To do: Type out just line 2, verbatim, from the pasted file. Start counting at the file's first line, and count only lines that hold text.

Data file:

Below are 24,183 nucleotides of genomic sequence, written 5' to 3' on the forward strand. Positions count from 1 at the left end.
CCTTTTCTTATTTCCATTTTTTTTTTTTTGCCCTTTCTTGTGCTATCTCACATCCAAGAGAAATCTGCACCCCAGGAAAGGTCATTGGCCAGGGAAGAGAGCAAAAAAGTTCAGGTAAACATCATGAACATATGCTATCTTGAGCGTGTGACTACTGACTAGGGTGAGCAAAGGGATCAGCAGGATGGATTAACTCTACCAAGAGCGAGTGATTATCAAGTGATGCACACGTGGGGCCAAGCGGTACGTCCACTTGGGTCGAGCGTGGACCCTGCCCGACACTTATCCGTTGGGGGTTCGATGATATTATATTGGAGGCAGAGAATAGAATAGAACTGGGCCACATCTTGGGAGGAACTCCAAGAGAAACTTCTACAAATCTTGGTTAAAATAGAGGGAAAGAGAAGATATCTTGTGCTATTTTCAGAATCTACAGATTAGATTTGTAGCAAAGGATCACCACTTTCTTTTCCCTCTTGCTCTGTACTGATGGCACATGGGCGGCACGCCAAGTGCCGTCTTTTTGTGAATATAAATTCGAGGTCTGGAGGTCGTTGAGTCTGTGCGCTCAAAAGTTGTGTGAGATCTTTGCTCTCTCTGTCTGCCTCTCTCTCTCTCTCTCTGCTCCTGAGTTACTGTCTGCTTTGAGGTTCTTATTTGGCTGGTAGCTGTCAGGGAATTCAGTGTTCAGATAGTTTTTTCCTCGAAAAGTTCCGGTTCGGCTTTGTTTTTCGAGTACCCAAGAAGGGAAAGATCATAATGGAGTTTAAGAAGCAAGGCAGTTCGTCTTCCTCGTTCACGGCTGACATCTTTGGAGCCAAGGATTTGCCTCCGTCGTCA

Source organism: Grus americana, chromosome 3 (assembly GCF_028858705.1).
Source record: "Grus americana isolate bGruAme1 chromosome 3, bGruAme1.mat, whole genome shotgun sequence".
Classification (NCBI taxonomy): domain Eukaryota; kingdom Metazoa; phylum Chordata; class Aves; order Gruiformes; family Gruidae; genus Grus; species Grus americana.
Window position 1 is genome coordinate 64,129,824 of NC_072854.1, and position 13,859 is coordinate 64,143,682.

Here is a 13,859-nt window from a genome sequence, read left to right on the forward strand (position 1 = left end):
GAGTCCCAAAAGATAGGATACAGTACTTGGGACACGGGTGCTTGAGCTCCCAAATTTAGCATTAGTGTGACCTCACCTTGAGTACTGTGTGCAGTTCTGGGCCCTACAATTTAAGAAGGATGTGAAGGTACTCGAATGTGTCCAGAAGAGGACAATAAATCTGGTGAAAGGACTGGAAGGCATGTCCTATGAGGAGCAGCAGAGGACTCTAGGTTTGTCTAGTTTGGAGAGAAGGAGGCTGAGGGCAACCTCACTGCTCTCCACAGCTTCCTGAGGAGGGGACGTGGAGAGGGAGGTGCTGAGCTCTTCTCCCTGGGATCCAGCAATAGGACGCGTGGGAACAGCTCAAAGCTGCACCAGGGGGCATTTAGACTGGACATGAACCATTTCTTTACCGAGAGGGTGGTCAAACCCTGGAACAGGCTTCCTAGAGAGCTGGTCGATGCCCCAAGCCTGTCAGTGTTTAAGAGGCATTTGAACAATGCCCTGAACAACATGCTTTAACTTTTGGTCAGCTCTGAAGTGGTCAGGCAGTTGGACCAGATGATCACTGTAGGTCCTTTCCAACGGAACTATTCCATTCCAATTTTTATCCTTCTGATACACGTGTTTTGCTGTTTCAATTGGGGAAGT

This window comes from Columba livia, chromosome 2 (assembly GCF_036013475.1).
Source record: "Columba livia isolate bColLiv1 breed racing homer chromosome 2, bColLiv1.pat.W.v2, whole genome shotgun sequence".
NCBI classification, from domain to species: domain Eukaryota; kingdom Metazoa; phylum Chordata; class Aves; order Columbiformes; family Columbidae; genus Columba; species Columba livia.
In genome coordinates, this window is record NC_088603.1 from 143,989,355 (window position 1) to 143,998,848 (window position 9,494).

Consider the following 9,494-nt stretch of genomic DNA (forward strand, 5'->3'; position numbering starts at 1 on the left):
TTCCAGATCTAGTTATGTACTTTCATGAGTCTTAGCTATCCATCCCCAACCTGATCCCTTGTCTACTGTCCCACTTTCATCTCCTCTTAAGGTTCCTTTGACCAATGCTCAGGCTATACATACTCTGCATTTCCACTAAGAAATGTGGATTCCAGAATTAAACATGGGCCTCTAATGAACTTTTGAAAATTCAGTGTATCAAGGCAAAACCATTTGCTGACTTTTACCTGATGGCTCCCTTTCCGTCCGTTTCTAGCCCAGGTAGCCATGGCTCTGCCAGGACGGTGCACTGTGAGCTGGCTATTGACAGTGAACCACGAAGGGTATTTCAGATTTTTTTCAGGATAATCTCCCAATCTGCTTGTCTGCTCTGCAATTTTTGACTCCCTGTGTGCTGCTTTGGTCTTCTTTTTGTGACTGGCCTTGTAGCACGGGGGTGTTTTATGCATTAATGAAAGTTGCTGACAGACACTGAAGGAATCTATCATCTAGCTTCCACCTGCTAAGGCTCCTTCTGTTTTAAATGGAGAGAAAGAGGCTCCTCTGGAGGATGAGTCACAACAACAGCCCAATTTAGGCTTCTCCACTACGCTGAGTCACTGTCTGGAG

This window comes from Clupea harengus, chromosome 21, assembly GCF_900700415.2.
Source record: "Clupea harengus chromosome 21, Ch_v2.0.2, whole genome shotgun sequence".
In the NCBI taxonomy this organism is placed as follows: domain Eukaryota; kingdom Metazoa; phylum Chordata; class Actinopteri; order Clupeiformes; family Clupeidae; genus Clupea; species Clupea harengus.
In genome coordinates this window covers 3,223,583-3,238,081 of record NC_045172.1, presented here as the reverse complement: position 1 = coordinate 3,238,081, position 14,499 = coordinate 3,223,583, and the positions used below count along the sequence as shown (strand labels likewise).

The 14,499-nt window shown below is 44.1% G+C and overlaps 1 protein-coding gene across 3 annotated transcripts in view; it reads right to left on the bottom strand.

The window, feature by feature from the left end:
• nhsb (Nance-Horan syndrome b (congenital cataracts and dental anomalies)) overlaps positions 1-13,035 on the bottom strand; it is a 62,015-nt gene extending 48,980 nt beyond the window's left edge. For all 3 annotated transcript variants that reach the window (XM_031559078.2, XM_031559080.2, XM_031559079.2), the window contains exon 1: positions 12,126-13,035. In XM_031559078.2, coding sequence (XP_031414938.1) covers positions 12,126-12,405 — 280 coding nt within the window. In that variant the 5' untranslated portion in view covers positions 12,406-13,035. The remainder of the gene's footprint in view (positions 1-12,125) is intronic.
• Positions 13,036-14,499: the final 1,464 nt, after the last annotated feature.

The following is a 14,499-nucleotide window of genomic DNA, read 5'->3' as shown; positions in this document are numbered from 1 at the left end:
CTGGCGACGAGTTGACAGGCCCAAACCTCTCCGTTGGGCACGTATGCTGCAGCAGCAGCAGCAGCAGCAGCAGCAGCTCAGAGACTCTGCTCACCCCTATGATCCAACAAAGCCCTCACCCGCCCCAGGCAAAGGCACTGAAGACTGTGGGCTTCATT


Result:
CCTTTTCTTATTTCCATTTTTTTTTTTTTGCCCTTTCTTGTGCTATCTCACATCCAAGAGAAATCTGCACCCCAGGAAAGGTCATTGGCCAGGGAAGAGAGCAAAAAAGTTCAGGTAAACATCATGAACATATGCTATCTTGAGCGTGTGACTACTGACTAGGGTGAGCAAAGGGATCAGCAGGATGGATTAACTCTACCAAGAGCGAGTGATTATCAAGTGATGCACACGTGGGGCCAAGCGGTACGTCCACTTGGGTCGAGCGTGGACCCTGCCCGACACTTATCCGTTGGGGGTTCGATGATATTATATTGGAGGCAGAGAATAGAATAGAACTGGGCCACATCTTGGGAGGAACTCCAAGAGAAACTTCTACAAATCTTGGTTAAAATAGAGGGAAAGAGAAGATATCTTGTGCTATTTTCAGAATCTACAGATTAGATTTGTAGCAAAGGATCACCACTTTCTTTTCCCTCTTGCTCTGTACTGATGGCACATGGGCGGCACGCCAAGTGCCGTCTTTTTGTGAATATAAATTCGAGGTCTGGAGGTCGTTGAGTCTGTGCGCTCAAAAGTTGTGTGAGATCTTTGCTCTCTCTGTCTGCCTCTCTCTCTCTCTCTCTGCTCCTGAGTTACTGTCTGCTTTGAGGTTCTTATTTGGCTGGTAGCTGTCAGGGAATTCAGTGTTCAGATAGTTTTTTCCTCGAAAAGTTCCGGTTCGGCTTTGTTTTTCGAGTACCCAAGAAGGGAAAGATCATAATGGAGTTTAAGAAGCAAGGCAGTTCGTCTTCCTCGTTCACGGCTGACATCTTTGGAGCCAAGGATTTGCCTCCGTCGTCA